• 66% had been diagnosed but were not engaged in regular HIV care;
  • 4% were engaged in care but not prescribed ART;
  • 10% were prescribed ART but did not achieve viral suppression.

Within the youngest age group, however, a higher proportion of people without viral suppression -- about half -- had not yet been diagnosed.

"It’s alarming that fewer than half of HIV positive young adults know they are infected," said Eugene McCray, director of CDC’s Division of HIV/AIDS Prevention. "Closing that gap could have a huge impact on controlling HIV -- knowing your status is the first critical step toward taking care of your own health and avoiding transmission to others."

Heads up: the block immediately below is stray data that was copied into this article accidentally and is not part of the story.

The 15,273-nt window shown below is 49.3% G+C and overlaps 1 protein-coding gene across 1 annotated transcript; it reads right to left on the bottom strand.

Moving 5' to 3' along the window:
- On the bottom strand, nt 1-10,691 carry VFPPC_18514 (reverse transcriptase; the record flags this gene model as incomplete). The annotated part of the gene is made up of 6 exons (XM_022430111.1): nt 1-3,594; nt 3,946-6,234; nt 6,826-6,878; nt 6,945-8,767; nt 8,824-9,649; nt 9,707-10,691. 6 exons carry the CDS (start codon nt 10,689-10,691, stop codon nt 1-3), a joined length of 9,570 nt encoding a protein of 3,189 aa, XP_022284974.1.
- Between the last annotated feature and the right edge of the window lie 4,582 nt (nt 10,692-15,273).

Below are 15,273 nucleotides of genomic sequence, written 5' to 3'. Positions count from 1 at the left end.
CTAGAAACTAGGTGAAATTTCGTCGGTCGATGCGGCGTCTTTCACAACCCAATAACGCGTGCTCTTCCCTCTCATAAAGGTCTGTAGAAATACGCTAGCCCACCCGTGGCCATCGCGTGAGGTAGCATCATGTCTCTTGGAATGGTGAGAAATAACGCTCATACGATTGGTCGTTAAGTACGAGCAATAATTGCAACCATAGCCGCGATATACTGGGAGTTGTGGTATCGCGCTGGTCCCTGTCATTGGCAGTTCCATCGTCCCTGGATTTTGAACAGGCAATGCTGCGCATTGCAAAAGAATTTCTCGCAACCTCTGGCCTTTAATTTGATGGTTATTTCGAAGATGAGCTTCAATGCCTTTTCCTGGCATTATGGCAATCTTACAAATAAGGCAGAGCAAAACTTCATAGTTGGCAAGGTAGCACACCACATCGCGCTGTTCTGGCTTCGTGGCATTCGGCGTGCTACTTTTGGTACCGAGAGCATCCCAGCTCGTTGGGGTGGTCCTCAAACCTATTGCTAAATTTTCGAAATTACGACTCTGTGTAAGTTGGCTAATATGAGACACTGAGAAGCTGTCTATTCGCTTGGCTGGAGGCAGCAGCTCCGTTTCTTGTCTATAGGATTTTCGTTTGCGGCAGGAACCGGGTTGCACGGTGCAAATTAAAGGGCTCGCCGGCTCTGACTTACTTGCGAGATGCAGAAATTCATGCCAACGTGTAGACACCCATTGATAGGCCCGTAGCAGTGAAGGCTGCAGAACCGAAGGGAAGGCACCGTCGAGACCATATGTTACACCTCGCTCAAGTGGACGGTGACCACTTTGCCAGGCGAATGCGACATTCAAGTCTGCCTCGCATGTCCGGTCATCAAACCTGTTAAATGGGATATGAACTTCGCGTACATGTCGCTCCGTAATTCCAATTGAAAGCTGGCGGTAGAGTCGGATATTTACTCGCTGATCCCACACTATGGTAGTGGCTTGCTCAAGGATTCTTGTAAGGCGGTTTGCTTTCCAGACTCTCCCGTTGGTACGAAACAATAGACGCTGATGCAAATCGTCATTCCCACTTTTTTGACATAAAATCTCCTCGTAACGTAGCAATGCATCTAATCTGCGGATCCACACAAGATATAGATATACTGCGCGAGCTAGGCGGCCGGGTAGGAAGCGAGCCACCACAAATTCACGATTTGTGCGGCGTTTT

When used consistently, ART can keep HIV suppressed to very low levels, allowing people with HIV to live longer, healthier lives and reducing the likelihood they will transmit HIV to others, the CDC stated in a press release announcing the findings. ART has been shown to reduce HIV sexual transmission by 96% percent, and U.S. clinical guidelines now recommend that everyone diagnosed with HIV receive treatment, regardless of CD4 T-cell count or viral load.

"For people living with HIV and AIDS, it's not enough to know -- you also have to go for health care," Frieden said during the briefing. He added that for providers, it's not enough to diagnose patients, they also have to provide sensitive and culturally appropriate care. Doctors have to take responsibility in the clinic and public health officials have to take responsibility for everyone in their jurisdiction, he added.